The slump in oil prices has triggered a steep downturn in economic activity in the oil-producing countries of the Arabian Gulf that has “many years to run”, according to one of the leading economic analysts of the region.
In his latest quarterly report on the region, Simon Williams, chief economist for the Middle East at HSBC, wrote that oil prices would need to almost double to spark a significant economic recovery in the region.
“Only if oil prices rose back above $80 per barrel would we start to believe that the oil-dependent states’ broken economic model might yet return to life,” said Mr Williams.
The drivers of the economic slowdown are a monetary squeeze and fiscal consolidation “that policymakers can soften but not avoid, compounded by still high regional political risks that add to the cost of capital in a low-oil-price environment”, he says in the report entitled “Weak Foundations”.
Mr Williams has been among the more gloomy economic analysts on the Gulf, but he also has an unrivalled record of “calling” the regional economies, especially during the financial crisis of 2009.
“Oil at $40 still leaves earnings down more than 30 per cent year on year, and will deliver export receipts in 2016 close to half a trillion dollars below their 2012 cyclical peak. Indeed, oil prices at current levels do not even begin to cover the region’s oil-funded public spending or start to rebalance the exporter’s external account position. We expect every oil producer to record a budget deficit this year, with the aggregate GCC fiscal deficit running at $161bn – its highest-ever level,” he said.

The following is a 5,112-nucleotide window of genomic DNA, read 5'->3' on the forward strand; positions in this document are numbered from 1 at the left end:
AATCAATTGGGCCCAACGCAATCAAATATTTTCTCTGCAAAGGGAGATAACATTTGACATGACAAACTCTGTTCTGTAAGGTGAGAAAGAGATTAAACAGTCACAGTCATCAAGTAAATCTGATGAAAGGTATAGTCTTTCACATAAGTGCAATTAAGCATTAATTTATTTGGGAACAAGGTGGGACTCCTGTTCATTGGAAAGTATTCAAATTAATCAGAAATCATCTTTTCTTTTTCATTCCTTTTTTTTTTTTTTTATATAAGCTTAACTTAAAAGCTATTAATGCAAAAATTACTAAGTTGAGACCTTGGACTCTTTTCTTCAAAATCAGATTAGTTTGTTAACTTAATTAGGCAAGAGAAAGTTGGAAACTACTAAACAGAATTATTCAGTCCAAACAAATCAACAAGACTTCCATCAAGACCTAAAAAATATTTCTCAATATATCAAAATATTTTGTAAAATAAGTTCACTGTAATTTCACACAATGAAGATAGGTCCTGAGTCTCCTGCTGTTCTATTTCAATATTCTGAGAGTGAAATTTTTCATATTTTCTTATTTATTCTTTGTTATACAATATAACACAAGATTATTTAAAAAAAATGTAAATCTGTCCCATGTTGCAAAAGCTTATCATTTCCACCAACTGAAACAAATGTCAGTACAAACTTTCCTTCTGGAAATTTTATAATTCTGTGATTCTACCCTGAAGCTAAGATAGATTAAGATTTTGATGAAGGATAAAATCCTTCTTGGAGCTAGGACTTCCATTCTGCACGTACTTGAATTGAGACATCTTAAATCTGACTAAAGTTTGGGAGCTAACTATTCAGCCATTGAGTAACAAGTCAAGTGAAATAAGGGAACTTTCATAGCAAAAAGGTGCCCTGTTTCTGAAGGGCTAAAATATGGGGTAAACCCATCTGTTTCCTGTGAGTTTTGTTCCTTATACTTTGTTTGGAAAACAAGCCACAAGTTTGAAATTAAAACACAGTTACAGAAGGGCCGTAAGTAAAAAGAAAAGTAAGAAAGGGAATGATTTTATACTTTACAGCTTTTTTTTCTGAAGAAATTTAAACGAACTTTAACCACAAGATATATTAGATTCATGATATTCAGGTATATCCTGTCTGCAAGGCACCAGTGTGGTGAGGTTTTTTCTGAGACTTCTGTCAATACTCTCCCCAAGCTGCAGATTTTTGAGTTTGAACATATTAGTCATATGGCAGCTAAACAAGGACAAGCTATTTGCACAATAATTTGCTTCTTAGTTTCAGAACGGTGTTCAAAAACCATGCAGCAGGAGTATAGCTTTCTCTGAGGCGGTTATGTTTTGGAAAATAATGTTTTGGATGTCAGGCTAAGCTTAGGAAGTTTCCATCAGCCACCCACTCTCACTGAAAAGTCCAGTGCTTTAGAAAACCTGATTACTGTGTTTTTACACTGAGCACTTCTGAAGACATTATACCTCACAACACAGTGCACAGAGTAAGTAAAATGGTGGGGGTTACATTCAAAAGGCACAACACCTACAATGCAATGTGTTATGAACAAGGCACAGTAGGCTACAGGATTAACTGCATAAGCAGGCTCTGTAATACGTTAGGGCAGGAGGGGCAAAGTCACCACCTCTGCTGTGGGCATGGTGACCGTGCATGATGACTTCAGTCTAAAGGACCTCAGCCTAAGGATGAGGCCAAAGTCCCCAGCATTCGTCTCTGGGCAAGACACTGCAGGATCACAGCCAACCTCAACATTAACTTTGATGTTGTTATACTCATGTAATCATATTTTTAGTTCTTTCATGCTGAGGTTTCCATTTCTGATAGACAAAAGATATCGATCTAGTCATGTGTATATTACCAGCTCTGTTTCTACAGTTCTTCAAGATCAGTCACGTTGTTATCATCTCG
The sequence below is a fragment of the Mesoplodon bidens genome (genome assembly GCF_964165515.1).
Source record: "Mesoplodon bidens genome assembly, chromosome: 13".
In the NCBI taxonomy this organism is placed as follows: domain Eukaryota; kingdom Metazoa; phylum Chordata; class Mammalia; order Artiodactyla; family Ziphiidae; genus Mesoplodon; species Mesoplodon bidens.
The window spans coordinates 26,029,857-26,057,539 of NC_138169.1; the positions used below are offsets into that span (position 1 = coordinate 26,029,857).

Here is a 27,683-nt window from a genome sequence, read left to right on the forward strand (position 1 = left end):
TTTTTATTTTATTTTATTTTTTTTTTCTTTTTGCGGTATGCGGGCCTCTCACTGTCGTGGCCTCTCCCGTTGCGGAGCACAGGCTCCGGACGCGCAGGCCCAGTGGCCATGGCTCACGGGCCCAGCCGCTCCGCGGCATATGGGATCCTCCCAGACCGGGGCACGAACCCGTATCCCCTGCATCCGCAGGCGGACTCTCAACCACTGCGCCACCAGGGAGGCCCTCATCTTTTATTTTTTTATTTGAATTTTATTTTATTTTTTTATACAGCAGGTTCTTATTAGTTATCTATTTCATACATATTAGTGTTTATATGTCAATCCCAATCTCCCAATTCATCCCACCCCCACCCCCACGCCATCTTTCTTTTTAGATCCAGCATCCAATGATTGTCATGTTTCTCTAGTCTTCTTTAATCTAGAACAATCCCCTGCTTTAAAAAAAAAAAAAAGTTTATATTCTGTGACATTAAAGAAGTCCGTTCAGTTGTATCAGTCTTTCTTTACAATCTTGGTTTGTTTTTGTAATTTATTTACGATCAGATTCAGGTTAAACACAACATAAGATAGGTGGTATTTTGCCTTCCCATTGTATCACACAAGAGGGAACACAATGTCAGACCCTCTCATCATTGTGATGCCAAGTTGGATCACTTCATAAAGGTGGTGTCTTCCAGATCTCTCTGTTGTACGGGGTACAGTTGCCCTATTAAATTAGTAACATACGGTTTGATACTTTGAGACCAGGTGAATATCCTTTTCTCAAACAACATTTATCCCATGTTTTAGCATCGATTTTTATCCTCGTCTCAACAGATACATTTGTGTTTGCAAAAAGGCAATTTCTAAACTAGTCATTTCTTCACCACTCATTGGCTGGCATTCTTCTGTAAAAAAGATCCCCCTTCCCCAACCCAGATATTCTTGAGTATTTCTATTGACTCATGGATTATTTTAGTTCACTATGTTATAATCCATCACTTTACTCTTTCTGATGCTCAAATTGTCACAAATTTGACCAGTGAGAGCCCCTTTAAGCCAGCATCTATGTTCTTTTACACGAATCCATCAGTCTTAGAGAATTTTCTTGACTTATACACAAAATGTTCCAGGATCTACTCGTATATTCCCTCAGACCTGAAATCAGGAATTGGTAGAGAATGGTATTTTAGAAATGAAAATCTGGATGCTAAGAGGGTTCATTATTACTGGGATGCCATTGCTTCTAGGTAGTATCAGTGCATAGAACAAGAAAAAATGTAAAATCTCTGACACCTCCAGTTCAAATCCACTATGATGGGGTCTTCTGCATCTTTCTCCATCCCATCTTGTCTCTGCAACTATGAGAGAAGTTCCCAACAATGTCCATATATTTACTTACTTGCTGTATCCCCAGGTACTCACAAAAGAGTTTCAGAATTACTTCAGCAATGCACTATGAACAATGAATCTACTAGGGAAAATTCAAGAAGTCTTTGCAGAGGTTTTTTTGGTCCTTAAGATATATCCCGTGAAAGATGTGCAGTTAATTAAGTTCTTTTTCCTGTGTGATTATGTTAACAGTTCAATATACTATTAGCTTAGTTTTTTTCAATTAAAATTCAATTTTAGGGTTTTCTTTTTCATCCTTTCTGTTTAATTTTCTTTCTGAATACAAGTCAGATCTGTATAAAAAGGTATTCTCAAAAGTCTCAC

There is some good news in the shape of the region’s deep financial reserves, he says. “We recognise that the wealth the region commands means the Gulf states are uniquely positioned to weather the slump in their energy receipts without experiencing either a fiscal or foreign exchange funding crisis”. He said that further increases in oil prices could change his outlook, nothing that his projections were based on averages of US$40 per barrel this year and $45 next year.
Regional economic policymakers will respond to the financial pressures on their budgets by a combination of spending cuts and increasingly through the introduction of taxes, he said.
“In addition to spending cuts, Gulf governments have also started to look to boost non-oil income through the expansion of their tax base.
“The most high-profile announcement was agreement among GCC leaders to implement a 5 per cent value-added tax across the region in 2018. Full details on the items that will be effected and the mechanism for cross-border revenue sharing have yet to be announced, and it is not clear if there will be any reduction in import duties as was proposed when the tax was first proposed a decade or so ago.
“But after a many years of discussion, policymaker commitment now appears strong, highlighting the Gulf governments’ greater readiness − and their enhanced capacity − to introduce controversial measures at a time of fiscal stress.”
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